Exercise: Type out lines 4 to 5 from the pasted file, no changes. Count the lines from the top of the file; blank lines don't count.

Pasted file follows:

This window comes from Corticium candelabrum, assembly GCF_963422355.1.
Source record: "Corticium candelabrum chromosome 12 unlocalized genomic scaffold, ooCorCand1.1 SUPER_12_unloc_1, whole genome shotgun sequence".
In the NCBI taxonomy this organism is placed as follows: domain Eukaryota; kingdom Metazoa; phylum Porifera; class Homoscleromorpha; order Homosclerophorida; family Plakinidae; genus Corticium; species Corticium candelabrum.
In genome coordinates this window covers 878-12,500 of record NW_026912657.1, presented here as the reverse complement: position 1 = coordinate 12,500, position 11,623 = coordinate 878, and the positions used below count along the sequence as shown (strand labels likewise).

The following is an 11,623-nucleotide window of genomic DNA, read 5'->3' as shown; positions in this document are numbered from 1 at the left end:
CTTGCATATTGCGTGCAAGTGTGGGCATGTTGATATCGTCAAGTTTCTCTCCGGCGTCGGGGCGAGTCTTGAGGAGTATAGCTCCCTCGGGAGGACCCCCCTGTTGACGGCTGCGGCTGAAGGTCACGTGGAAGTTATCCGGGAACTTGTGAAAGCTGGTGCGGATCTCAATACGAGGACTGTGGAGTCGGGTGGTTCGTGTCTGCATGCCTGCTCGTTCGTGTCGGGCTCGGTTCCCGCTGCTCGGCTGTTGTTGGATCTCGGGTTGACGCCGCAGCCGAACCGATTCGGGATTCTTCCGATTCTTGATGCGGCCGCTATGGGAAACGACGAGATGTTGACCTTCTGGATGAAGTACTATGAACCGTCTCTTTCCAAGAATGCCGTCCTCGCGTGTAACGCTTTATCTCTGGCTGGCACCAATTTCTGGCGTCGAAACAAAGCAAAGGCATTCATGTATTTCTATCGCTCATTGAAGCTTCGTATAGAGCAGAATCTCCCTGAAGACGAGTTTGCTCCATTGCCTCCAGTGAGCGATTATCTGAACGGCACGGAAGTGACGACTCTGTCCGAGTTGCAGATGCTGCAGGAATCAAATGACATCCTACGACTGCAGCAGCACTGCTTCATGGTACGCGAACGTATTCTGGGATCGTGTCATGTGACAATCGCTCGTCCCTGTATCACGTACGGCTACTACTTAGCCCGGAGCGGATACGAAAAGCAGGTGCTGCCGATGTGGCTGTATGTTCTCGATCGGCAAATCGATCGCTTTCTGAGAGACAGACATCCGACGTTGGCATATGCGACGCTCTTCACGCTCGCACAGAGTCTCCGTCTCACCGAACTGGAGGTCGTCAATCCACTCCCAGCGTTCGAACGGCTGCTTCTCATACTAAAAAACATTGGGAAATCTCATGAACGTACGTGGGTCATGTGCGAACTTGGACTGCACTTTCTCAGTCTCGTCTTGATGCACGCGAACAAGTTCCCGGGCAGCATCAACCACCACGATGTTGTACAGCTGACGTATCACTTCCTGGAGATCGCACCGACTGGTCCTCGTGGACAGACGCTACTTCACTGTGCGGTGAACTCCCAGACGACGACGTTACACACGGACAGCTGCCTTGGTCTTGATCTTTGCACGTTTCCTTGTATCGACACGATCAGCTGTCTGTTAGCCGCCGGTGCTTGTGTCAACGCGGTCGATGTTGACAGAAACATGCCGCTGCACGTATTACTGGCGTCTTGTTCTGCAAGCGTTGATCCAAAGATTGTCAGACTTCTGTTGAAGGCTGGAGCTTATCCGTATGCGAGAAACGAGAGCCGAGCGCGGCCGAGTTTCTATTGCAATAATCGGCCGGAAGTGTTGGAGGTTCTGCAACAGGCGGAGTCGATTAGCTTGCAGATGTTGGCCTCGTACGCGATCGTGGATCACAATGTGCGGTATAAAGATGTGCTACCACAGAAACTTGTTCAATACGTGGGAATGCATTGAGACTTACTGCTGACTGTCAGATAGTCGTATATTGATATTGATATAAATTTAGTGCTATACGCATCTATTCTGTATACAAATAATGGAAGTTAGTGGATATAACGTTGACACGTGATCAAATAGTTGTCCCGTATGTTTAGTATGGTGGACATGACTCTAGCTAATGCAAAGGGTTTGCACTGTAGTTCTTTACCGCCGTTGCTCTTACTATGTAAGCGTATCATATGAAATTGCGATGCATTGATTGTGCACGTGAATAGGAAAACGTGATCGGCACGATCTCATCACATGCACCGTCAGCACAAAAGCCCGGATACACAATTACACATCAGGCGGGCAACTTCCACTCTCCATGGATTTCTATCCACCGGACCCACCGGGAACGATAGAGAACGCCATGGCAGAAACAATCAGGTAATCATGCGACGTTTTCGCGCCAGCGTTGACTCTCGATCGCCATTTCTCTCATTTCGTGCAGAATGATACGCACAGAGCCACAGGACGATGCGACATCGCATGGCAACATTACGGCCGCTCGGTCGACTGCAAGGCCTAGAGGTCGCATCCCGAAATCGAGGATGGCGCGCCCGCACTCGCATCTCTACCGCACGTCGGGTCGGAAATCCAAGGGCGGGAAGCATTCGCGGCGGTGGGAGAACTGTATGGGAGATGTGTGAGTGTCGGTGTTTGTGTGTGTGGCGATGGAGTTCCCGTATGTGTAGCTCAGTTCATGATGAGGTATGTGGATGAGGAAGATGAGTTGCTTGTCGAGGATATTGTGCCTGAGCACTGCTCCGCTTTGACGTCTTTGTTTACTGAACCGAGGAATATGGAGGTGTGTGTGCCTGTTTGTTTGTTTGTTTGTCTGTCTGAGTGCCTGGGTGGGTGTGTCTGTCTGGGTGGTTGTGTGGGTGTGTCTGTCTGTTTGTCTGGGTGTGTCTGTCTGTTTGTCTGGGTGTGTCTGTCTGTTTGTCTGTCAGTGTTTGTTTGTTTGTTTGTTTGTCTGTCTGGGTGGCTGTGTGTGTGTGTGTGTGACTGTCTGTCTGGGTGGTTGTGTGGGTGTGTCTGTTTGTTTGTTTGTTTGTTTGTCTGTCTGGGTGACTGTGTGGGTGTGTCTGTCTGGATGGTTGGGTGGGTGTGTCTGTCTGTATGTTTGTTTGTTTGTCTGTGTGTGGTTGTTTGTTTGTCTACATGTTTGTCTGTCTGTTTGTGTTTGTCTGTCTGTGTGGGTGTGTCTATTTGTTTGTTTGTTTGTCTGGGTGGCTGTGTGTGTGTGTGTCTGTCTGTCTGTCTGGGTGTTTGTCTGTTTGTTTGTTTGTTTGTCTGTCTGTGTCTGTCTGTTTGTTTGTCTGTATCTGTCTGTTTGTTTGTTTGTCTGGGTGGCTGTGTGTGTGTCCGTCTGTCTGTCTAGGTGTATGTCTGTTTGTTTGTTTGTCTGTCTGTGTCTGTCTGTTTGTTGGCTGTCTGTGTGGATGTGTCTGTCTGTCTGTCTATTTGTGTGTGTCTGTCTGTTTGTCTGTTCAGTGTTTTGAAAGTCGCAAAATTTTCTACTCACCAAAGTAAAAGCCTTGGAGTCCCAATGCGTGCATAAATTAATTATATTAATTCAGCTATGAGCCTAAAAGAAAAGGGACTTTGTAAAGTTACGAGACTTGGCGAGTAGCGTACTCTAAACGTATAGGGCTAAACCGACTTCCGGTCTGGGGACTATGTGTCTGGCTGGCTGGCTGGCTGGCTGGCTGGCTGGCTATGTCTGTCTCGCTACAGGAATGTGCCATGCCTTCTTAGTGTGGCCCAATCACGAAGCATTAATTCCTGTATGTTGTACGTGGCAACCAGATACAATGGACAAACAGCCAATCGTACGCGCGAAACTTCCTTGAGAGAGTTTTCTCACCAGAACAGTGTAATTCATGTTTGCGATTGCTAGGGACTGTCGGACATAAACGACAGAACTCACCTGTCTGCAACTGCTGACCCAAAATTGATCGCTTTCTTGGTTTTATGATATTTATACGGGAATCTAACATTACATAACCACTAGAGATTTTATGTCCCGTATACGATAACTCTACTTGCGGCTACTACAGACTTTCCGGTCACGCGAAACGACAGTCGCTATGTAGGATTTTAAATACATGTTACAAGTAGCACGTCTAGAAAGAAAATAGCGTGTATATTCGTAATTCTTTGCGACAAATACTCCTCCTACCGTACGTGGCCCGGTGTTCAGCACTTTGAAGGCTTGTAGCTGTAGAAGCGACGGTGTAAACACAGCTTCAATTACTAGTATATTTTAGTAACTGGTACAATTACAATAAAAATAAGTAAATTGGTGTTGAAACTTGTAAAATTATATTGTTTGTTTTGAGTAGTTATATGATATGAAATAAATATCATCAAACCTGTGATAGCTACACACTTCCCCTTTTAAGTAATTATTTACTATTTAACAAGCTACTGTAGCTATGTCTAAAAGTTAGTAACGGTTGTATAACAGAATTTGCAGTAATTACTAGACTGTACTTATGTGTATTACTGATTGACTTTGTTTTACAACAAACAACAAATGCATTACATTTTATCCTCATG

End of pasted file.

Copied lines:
In genome coordinates this window covers 878-12,500 of record NW_026912657.1, presented here as the reverse complement: position 1 = coordinate 12,500, position 11,623 = coordinate 878, and the positions used below count along the sequence as shown (strand labels likewise).

The following is an 11,623-nucleotide window of genomic DNA, read 5'->3' as shown; positions in this document are numbered from 1 at the left end: